(photo thegreekvegan.com)

Entree #3 - Gigantes Plaki I hate to play favorites... and yet, of all the Greek entrees I have previously made, this one is my favorite. It combines a tantalizing mix of fresh flavors like tomato, celery, parsley, and mint with the heartiest, creamiest, giant white lima beans you have ever met. All those alluring ingredients are slow-cooked together in the oven into a roasted perfection. For all you Southern mamas out there, you may find that, come summer picnic time, these Greek beauties give your regular baked beans a tough run for their money. *GF, soy-free

(photo thegreekvegan.com)

Side Dishes: Brown Rice - $1/serving (1 cup) Spanakorizo (Spinach Rice) - $3/serving (1 cup) A Greek version of Arroz Verde, Spanakorizo combines the fresh flavor of spinach with dill, mint, and oregano. :-0! How tasty can you possibly get? Made with brown rice, this dish pairs delightfully with the baked beans. *GF, soy-free

(photo thegreekvegan.com)

Roasted Potatoes - $4/serving, 2 for $7. What is not to like about potatoes? Well besides their glycemic index... Other than that, potatoes, especially ones flavored with olive oil, lemons, and fresh herbs are pretty universally loved. And besides, how could you say 'no' to a face like these fries have? *GF, soy-free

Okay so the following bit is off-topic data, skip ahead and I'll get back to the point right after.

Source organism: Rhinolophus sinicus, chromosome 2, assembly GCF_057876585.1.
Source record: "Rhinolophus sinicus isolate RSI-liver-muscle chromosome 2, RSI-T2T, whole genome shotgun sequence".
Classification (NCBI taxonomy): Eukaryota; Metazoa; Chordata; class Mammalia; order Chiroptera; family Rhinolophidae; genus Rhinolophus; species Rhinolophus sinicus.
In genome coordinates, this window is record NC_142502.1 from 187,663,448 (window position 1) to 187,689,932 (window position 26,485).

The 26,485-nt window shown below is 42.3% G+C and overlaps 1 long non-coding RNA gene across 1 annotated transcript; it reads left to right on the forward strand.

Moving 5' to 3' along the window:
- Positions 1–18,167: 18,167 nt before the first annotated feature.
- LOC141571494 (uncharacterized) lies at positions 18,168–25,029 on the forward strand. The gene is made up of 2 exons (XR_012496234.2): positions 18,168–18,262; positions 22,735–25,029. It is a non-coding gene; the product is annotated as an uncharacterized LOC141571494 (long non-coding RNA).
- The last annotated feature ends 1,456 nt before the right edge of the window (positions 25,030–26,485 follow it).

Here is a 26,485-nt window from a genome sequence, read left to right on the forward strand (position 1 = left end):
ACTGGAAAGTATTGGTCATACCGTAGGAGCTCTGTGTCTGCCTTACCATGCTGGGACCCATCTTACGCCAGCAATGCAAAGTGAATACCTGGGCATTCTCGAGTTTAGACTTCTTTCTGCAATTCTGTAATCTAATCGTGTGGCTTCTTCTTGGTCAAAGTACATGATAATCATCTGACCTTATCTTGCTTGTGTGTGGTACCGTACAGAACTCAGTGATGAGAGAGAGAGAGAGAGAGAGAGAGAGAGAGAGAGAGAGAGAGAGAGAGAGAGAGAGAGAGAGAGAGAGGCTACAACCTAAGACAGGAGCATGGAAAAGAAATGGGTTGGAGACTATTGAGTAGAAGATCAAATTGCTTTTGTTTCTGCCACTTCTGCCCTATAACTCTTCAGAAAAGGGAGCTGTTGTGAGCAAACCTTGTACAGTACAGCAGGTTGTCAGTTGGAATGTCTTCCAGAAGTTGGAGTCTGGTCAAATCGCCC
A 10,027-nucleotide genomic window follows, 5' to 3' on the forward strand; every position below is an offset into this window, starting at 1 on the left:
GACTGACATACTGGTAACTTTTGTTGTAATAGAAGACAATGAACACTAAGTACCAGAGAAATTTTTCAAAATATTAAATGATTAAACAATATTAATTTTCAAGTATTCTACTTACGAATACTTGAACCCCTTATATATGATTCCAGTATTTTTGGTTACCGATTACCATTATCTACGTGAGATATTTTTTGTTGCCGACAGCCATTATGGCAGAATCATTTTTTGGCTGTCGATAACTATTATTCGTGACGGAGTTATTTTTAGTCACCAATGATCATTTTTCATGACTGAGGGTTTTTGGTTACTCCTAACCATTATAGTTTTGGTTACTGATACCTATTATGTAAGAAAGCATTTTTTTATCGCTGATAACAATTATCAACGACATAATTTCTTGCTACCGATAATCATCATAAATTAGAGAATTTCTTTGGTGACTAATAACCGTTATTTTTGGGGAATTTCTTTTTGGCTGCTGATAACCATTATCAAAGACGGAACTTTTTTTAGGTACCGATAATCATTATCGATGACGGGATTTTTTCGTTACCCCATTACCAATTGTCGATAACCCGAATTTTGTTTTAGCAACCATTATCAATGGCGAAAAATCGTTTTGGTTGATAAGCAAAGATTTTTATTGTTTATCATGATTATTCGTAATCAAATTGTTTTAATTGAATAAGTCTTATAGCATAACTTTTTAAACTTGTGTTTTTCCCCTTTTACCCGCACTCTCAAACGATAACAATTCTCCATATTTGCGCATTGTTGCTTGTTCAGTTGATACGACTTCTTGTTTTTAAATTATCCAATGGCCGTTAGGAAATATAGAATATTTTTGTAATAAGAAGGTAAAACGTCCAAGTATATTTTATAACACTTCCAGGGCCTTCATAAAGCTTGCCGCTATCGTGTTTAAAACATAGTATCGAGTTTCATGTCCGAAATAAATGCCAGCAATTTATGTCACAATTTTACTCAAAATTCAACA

(photo thegreekvegan.com)

Greek Beet Salad - $6/lb. Out of all the salads we could make this week, I was eager to come back to this roasted beet extravaganza. It is both sweet and savory, as well as light and filling, all at the same time. Don't miss this salad. It is a testament to the magic that occurs when olive oil, vinegar and fresh herbs all team up.*GF, soy-free

(photo thegreekvegan.com)

Carob Date Nut Bites - ​$1/ea., 6 for $5. It seems that there are practically endless variations on the date/dried fruit & nut sweets that you can make. I was so very happy then to find this new recipe which combines all the usual ingredients that I would expect to find in a wonderful sweet ball such as this. It also calls for a few surprise ingredients, is healthy and vegan, and is authentically Greek! I think the skies just opened up while angelic voices rang out from the clouds... a sign from dessert heaven. *GF, soy-free

(photo thegreekvegan.com)